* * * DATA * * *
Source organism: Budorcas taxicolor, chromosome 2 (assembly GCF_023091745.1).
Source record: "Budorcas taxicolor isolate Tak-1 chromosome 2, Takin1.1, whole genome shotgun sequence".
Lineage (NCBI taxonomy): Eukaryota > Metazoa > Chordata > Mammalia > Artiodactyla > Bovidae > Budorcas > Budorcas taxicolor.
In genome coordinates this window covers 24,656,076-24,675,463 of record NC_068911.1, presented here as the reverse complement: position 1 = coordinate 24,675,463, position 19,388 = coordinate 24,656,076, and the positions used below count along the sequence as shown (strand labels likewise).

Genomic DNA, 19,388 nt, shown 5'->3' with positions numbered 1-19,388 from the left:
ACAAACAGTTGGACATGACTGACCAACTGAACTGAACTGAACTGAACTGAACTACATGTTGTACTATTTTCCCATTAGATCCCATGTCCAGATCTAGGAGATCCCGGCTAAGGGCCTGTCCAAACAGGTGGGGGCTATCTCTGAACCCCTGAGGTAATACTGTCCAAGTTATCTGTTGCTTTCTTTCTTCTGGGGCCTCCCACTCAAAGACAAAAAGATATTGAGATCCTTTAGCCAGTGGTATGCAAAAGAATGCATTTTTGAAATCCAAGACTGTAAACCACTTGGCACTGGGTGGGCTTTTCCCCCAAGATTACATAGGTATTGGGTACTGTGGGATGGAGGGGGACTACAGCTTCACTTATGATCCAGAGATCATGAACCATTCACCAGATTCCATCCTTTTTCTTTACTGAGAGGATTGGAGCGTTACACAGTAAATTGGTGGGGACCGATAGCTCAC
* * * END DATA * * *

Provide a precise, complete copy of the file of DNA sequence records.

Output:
Source organism: Budorcas taxicolor, chromosome 2 (assembly GCF_023091745.1).
Source record: "Budorcas taxicolor isolate Tak-1 chromosome 2, Takin1.1, whole genome shotgun sequence".
Lineage (NCBI taxonomy): Eukaryota > Metazoa > Chordata > Mammalia > Artiodactyla > Bovidae > Budorcas > Budorcas taxicolor.
In genome coordinates this window covers 24,656,076-24,675,463 of record NC_068911.1, presented here as the reverse complement: position 1 = coordinate 24,675,463, position 19,388 = coordinate 24,656,076, and the positions used below count along the sequence as shown (strand labels likewise).

Genomic DNA, 19,388 nt, shown 5'->3' with positions numbered 1-19,388 from the left:
ACAAACAGTTGGACATGACTGACCAACTGAACTGAACTGAACTGAACTGAACTACATGTTGTACTATTTTCCCATTAGATCCCATGTCCAGATCTAGGAGATCCCGGCTAAGGGCCTGTCCAAACAGGTGGGGGCTATCTCTGAACCCCTGAGGTAATACTGTCCAAGTTATCTGTTGCTTTCTTTCTTCTGGGGCCTCCCACTCAAAGACAAAAAGATATTGAGATCCTTTAGCCAGTGGTATGCAAAAGAATGCATTTTTGAAATCCAAGACTGTAAACCACTTGGCACTGGGTGGGCTTTTCCCCCAAGATTACATAGGTATTGGGTACTGTGGGATGGAGGGGGACTACAGCTTCACTTATGATCCAGAGATCATGAACCATTCACCAGATTCCATCCTTTTTCTTTACTGAGAGGATTGGAGCGTTACACAGTAAATTGGTGGGGACCGATAGCTCAC